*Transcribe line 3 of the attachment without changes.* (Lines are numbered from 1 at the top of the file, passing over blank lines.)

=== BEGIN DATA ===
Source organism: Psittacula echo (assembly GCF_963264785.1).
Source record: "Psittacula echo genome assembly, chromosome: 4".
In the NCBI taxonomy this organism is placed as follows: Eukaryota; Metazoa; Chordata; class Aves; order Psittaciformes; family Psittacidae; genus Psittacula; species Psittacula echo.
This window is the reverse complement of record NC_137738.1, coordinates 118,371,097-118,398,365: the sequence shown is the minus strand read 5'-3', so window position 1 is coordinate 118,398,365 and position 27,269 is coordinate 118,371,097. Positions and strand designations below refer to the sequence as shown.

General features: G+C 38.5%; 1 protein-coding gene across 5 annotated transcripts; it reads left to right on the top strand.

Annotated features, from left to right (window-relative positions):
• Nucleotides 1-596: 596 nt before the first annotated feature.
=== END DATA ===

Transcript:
In the NCBI taxonomy this organism is placed as follows: Eukaryota; Metazoa; Chordata; class Aves; order Psittaciformes; family Psittacidae; genus Psittacula; species Psittacula echo.